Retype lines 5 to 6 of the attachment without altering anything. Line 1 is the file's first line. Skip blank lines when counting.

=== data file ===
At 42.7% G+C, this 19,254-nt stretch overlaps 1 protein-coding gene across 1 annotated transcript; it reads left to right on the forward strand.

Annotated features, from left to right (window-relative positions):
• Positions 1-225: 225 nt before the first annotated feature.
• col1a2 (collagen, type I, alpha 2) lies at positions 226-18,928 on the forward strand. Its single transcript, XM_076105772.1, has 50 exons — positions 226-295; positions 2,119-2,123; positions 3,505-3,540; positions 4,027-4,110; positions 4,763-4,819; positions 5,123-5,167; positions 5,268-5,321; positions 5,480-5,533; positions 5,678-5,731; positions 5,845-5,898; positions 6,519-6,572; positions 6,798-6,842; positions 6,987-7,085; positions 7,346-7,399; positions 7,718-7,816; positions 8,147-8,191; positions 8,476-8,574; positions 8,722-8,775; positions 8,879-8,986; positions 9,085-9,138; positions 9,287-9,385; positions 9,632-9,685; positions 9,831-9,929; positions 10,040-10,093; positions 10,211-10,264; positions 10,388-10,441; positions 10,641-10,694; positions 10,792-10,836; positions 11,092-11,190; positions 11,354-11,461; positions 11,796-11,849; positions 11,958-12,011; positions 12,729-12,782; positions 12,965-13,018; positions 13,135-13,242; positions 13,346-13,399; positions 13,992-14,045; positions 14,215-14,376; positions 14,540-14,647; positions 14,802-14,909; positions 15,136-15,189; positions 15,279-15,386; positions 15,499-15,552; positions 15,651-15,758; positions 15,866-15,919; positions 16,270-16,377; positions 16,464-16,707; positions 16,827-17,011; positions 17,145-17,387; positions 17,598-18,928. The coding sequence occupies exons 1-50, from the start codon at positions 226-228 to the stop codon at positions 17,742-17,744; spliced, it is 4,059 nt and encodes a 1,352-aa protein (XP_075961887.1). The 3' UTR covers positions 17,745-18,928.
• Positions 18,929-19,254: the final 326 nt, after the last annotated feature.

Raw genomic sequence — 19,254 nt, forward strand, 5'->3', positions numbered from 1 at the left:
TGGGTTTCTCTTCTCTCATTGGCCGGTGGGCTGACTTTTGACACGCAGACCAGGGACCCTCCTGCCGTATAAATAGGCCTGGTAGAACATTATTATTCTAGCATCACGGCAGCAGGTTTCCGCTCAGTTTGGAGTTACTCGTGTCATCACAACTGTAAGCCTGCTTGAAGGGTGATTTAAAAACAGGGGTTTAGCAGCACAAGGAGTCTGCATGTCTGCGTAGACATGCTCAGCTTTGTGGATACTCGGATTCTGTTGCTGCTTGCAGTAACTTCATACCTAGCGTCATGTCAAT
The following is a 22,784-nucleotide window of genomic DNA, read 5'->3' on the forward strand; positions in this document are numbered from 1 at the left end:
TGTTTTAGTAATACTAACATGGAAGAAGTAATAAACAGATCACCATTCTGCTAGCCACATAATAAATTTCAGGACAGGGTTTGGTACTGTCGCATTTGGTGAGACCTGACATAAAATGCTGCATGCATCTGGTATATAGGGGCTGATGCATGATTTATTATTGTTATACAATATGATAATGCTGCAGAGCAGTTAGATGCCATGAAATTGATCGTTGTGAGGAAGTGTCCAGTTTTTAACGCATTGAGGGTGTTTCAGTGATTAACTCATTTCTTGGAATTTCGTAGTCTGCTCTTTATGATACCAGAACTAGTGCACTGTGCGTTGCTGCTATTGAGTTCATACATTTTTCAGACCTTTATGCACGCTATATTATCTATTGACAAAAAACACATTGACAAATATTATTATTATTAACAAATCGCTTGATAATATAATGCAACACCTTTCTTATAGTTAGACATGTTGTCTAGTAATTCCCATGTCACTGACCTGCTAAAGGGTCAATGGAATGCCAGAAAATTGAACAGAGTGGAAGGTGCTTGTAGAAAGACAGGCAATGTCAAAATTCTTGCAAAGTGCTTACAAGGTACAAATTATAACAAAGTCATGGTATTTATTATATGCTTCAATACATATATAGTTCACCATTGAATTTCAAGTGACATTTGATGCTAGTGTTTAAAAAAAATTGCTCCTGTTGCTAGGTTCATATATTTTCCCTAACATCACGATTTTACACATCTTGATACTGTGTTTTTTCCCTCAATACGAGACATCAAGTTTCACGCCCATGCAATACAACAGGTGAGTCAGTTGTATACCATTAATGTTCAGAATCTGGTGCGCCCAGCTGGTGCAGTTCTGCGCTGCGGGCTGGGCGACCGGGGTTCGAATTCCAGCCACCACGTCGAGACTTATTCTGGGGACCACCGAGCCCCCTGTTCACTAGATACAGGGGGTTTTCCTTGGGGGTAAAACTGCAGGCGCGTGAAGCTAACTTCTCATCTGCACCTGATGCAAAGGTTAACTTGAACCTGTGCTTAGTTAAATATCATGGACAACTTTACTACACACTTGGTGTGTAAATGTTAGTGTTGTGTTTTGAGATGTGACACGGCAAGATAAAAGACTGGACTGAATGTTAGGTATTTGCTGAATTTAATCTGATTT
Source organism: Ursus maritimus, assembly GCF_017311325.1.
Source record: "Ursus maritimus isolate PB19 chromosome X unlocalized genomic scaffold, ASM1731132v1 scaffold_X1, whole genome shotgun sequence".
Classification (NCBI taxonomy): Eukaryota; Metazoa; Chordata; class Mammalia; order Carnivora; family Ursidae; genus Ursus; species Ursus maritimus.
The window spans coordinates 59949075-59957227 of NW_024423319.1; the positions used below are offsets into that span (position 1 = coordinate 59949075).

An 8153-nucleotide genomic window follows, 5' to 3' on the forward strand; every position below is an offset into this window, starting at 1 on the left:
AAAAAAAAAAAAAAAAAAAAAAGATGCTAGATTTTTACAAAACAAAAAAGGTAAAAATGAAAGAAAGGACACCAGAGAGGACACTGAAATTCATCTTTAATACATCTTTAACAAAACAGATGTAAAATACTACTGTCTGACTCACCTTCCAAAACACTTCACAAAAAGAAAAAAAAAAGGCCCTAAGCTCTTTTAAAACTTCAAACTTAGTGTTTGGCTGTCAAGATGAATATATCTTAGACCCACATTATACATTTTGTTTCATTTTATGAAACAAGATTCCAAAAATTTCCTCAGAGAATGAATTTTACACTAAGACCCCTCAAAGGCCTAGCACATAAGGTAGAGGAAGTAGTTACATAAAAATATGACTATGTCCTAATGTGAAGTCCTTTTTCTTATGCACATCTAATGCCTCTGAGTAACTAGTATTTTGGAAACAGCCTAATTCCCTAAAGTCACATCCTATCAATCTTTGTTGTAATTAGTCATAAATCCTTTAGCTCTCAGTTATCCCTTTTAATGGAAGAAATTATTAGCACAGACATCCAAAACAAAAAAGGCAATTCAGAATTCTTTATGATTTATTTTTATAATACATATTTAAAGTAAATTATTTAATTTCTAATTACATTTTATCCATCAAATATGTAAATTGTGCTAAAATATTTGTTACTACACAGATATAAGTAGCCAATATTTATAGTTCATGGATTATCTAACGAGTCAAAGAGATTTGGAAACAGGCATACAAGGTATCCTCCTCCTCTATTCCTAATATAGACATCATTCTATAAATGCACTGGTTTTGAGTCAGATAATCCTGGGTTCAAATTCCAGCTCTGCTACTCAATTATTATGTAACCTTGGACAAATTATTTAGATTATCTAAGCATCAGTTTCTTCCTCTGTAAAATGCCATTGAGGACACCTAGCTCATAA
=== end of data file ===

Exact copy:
• Positions 18,929-19,254: the final 326 nt, after the last annotated feature.

Raw genomic sequence — 19,254 nt, forward strand, 5'->3', positions numbered from 1 at the left: